OK. So I’m a bird snob. I admit it. Aside from the occasional cardinal, mourning dove or goldfinch – or once in a blue moon, some passing-through warbler – the only birds to visit my backyard pond are house sparrows and starlings. The avian equivalents of garlic mustard and buckthorn.
I admit I harbor deeply unpleasant thoughts about the house sparrow. The first 50 pairs of this Eurasian-originated bird were intentionally released in Brooklyn, NY in 1851. Within two decades, the house sparrow was the most populous bird species in Illinois and many other states. As early as 1891, Illinois put a bounty on the head of this noisy, obnoxious bird for its devouring of livestock feed and decimation of many native bird species. Sadly, it didn’t work.
Even as I write this, a specimen of this Satan species is perched just outside my window, its incessantly repetitive shrieks of a call like having a gym teacher from hell blowing short, sharp whistle bursts directly in your ear every two seconds.
Deeply unpleasant thoughts.
And so I escape as often as I can to Midewin, to bask in the company of birds. Native birds. Midewin is big enough and diverse enough in its habitats – even at this early stage of recovery – to accommodate lots of different kinds of native birds. I’ve seen more than 100 different species so far this year. Many of them at risk because of non-native species, both plants and birds.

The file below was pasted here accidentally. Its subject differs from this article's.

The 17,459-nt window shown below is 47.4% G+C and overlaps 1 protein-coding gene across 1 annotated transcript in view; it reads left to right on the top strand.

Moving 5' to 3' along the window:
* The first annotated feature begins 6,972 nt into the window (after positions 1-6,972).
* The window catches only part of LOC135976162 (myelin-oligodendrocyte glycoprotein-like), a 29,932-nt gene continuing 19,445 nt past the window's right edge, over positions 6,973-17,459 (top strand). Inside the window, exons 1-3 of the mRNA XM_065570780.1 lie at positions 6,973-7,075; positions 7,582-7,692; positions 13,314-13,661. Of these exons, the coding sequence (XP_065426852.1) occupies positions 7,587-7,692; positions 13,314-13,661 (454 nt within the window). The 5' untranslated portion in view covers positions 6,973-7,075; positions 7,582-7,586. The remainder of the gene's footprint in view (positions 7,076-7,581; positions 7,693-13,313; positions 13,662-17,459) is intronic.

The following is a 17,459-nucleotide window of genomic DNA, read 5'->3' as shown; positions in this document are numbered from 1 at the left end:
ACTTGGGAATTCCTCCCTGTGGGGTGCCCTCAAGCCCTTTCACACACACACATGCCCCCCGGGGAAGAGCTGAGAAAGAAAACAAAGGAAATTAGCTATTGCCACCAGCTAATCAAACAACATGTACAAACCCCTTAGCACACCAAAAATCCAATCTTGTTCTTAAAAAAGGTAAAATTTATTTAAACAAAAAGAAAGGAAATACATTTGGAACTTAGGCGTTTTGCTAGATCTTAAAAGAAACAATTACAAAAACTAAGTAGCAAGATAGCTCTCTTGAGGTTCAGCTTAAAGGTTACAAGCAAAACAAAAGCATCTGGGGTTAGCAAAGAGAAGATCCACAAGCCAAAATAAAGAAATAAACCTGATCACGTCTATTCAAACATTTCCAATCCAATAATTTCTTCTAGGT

Yes, there are non-native birds at Midewin, too. Like starlings, for instance. First released in America in 1890 by some New Yorkers obsessed with introducing all of the bird species mentioned in the works of Shakespeare, this species expanded into Illinois by 1922 and today effectively saturates the entire state.
During spring and fall, you’re likely to find them in great, locust-like swarms.
At Midewin, starlings flock around the cows. Or, more accurately, around the cow pies, feasting on the bugs they attract. ‘Zounds, what would Shakespeare think of that?
While the debate around the issue of native vs. non-native (or exotic or alien) species is a complex and often heated one, for me, the key difference between the two is naturally-introduced vs. introduced by humans. In contrast to house sparrows and European starlings, the cattle egret made it to Midewin all on its own. Native to subtropical Africa and Asia, this species found its evolutionary niche in foraging in the wake of zebras, wildebeests and other large mammals.
With the spread of domesticated cattle herding, the eponymously-named cattle egret greatly expanded its territory on it own. It first made it to North American shores in 1941. Today, this smallest of our “native” egrets, is found at Midewin.
As widespread as the cattle egret has become, it doesn’t cause crop damage, as do sparrows and starlings. It doesn’t compete with native bird species, such as bluebirds and woodpeckers, leading to their demise. In fact, this morning, while monitoring grassland birds, I enjoy watching an evolutionary symbiotic relationship unfold: a cattle egret nipping insects directly from the hides of the local herd. While starlings pick their vittles out of the poop.